For some men, she believes, the social stigma about depression devolves into an issue of what a man is “supposed to be.”
But nothing is further from the truth, she said.
Depression and other related mood disorders are serious medical conditions requiring immediate medical treatment from qualified professionals.
She also was clear to point out that neither she nor Ron are medical professionals, nor are they qualified to dispense advice.
Seeds of Their Dream: Ideas for the I Am Here Foundation’s Structure
The Dronkers’s dream for the I Am Here Foundation includes a core business from which all profits would fund the foundation.
A possible business model, said Ron, may include a wellness center, which would serve as a Yoga or Reiki studio, a coffee shop and lending library, and might even include office space where professionals affiliated with the foundation could conduct counseling sessions.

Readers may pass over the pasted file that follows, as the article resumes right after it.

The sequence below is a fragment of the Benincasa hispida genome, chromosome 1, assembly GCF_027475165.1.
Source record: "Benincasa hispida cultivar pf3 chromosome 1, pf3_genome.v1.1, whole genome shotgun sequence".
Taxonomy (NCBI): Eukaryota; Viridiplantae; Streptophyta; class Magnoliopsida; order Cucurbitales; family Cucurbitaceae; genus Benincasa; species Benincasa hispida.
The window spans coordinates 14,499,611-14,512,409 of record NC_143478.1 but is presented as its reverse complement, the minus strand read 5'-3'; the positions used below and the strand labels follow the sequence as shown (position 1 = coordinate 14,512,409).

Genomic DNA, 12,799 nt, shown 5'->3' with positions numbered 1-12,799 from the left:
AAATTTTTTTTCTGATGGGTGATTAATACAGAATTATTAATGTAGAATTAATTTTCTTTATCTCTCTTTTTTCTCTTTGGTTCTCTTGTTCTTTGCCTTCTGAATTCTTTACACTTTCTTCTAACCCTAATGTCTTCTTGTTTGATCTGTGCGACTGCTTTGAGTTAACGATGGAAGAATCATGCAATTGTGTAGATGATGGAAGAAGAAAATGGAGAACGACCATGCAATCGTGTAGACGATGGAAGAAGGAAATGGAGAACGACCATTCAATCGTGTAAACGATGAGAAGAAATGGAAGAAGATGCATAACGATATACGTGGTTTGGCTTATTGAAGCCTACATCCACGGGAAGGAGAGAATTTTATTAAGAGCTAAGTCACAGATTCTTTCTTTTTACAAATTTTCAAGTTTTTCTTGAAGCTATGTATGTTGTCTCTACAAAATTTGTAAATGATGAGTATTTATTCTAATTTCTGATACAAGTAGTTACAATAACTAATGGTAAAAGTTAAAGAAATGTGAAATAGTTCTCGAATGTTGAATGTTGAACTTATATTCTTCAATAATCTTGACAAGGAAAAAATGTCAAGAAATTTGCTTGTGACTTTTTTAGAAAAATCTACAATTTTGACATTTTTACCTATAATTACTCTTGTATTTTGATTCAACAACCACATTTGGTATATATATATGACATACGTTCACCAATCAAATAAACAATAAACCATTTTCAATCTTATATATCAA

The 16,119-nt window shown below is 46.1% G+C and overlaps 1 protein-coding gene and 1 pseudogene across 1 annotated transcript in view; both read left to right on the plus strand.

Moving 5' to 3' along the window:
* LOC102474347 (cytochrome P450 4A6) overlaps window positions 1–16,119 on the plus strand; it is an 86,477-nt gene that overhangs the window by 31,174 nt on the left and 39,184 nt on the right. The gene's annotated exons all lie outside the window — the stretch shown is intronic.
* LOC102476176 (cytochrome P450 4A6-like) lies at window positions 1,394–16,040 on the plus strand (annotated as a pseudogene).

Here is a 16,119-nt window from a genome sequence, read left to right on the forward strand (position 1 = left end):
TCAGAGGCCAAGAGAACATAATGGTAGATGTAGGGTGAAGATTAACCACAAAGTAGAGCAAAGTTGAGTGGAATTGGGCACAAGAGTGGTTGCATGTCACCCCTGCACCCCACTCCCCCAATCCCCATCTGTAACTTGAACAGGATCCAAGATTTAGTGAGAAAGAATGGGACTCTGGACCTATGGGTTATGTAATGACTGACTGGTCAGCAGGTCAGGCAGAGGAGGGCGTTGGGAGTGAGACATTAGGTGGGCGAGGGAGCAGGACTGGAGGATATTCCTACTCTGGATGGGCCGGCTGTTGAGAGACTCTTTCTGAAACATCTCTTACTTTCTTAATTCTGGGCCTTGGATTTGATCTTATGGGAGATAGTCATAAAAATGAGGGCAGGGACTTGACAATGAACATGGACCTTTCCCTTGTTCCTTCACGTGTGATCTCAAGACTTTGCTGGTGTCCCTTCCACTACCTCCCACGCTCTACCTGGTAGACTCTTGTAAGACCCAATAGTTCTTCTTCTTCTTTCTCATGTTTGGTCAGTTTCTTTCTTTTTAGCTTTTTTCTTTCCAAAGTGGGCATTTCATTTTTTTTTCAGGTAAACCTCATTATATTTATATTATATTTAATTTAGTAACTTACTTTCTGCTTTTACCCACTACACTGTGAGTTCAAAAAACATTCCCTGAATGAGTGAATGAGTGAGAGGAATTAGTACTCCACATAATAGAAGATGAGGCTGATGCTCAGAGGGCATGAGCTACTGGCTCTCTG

Brenda and Ron are no strangers to the art of building businesses. A longtime entrepreneur, among her many projects Brenda founded the first in Pleasanton; the company now has nearly 200 franchises. Between Brenda’s creativity and the couple’s relationship ability, they hope to make the I Am Here Foundation a reality.
With the scope of The I Am Here foundation, the couple first hopes to gather a community of professionals willing to offer guidance and expertise to the development process of the foundation and to people in need who contact the foundation for guidance.